The making of a middle class liberalism in Manchester, c.1815-32 : a study of politics and the press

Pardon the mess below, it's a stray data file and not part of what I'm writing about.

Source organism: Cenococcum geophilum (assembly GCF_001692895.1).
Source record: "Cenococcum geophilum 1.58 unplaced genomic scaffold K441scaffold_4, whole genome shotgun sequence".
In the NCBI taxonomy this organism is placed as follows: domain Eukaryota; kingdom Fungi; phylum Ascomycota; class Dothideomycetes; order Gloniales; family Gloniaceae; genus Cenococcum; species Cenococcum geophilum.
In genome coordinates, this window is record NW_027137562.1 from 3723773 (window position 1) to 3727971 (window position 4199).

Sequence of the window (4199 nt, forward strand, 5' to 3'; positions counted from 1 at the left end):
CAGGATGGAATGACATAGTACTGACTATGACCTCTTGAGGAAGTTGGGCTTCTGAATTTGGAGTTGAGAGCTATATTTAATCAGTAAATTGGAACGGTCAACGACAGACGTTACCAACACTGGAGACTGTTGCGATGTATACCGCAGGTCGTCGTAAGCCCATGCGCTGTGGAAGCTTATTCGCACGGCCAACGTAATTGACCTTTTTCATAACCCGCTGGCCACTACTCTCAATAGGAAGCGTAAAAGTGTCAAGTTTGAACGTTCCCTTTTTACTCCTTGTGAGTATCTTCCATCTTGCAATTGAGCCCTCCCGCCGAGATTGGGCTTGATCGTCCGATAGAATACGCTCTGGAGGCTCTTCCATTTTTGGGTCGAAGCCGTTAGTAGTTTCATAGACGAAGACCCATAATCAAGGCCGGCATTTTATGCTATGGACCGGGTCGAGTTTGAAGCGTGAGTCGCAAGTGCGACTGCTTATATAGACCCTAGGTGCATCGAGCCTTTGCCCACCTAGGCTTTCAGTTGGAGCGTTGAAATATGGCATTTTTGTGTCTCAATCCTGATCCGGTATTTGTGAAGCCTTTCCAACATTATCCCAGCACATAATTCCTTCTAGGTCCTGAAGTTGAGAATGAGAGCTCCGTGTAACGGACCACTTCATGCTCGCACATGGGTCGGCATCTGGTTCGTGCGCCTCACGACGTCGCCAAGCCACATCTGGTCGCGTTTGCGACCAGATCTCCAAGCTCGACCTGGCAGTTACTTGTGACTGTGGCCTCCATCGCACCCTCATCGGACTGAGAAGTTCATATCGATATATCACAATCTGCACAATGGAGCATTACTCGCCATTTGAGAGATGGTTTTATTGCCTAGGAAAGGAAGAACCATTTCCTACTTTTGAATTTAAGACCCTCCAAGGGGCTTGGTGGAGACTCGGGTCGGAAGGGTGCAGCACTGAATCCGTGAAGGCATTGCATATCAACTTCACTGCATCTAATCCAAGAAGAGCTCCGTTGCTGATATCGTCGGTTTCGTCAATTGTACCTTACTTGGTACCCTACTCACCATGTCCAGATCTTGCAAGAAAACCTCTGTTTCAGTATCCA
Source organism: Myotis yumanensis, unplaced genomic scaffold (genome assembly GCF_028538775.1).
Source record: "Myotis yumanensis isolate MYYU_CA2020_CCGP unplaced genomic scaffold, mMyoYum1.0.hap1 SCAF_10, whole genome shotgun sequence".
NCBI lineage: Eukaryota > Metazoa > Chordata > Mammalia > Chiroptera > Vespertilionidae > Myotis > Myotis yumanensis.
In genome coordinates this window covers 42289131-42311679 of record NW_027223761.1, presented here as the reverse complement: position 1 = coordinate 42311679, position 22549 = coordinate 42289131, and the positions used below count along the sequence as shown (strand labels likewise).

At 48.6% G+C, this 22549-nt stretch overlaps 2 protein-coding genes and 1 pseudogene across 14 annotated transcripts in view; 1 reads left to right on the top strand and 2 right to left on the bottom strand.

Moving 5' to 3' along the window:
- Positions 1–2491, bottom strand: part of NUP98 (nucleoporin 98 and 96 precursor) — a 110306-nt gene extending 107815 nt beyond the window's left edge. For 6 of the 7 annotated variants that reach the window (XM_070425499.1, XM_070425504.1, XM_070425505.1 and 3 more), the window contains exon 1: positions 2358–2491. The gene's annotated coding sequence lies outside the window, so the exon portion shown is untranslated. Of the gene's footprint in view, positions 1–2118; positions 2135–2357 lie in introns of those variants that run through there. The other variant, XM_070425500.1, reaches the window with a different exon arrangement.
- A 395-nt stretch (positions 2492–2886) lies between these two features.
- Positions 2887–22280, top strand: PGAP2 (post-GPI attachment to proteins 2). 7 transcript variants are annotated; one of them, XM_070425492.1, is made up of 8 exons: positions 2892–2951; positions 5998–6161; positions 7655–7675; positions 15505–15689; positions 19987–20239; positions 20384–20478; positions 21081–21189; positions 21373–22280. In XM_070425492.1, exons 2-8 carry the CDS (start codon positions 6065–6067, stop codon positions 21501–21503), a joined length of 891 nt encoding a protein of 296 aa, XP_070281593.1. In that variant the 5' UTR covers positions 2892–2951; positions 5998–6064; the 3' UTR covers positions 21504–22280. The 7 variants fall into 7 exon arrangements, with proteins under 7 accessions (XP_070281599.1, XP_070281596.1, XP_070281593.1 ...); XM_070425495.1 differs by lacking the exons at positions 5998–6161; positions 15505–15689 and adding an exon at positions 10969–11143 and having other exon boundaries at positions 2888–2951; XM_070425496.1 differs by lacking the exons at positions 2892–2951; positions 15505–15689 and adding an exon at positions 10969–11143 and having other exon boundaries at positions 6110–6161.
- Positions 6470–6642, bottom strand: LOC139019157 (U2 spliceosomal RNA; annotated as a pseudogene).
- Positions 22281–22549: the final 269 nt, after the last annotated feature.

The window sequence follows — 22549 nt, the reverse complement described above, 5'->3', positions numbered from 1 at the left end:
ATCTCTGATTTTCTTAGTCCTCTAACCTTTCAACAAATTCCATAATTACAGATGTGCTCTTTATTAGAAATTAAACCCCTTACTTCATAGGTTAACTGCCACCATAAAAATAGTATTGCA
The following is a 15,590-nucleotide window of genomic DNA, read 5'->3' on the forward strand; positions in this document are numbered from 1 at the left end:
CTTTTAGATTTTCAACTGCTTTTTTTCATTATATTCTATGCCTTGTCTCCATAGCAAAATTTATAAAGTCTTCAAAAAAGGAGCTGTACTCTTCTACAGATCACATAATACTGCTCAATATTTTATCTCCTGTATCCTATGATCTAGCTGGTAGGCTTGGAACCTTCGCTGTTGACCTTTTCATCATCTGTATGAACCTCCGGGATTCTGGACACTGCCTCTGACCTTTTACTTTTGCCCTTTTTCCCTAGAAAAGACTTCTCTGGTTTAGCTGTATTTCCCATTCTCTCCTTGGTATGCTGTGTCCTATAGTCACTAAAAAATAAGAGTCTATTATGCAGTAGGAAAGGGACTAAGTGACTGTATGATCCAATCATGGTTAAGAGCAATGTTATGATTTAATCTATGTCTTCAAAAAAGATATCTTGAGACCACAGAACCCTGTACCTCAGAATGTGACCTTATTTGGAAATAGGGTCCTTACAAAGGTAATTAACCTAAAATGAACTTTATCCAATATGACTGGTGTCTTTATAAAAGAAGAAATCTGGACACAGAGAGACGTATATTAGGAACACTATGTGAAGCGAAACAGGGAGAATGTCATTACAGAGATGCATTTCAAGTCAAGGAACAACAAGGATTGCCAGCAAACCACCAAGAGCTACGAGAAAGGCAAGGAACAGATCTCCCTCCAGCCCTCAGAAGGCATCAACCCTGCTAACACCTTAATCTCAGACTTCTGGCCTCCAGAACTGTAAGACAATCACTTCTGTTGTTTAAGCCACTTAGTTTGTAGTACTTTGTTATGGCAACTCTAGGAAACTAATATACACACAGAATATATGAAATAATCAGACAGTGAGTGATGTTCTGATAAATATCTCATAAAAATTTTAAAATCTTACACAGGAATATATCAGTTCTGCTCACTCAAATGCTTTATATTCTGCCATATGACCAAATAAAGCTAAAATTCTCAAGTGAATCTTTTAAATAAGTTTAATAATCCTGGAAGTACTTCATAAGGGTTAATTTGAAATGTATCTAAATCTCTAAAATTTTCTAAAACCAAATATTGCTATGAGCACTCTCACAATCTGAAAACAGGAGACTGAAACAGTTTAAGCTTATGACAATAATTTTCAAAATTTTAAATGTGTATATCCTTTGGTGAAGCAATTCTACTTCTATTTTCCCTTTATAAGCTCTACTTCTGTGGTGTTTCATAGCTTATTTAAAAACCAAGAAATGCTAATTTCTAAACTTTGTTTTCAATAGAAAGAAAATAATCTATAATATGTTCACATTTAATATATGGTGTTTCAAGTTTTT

This thesis attempts to make a useful contribution to our picture of the development of early nineteenth-century provincial liberalism. It investigates various political, social and economic aspects of liberalism in Manchester and draws attention to the ideas and activities of a small and identifiable group of respectable reformers who were active in the town in the first half of the nineteenth century and who had a significant impact on local affairs. Much has been written about Victorian Manchester and about Manchester politics in the era of Chartism, the Anti-Corn Law League and the so-called 'Manchester School'. This thesis seeks to elucidate and explain some of the less explored developments which were antecedent to and shaped these later events and movements. The main avenue of inquiry is provided by the public careers of a 'small but determined band' of reformers (as they were called by one of their number, Richard Potter), men who involved themselves in numerous political campaigns and who also pioneered a new kind of political journalism in the provinces. Archibald Prentice and John Edward Taylor in particular made the newspaper a vital organ in the formation and direction of liberal opinion. These men represented prominent features of Mancunian liberalism in the years before parliamentary reform and incorporation, and the main concern of the thesis is to illustrate these features by investigating the principles and campaigns of this reformist vanguard. Attention is paid to the band's political and theological precepts and motivations, to the examples and encouragement provided by earlier Manchester reformers, to the key role of the local reformist press in the work of enlightenment and mobilisation, to the liberals' battles with Manchester's mainly Tory-Anglican ruling party on certain local government issues, to the band's involvement in campaigns and discussions relating to important social questions such as education, health and welfare, poverty and labour relations, to the band's participation in commercial campaigns and the movement against the corn laws, and to their views and activities on the central question of parliamentary reform. The most important primary sources for this study are to be found in Manchester. The newspapers are invaluable; there are also substantial collections of contemporary pamphlets and miscellaneous ephemera which provide essential information as well as the material necessary for an appreciation of the wider Manchester setting. Members of the band have left certain materials - correspondence, scrapbooks, lectures, books and pamphlets, reminiscences and personal records - which are of importance when used alongside their letters, articles and editorials in the local newspapers.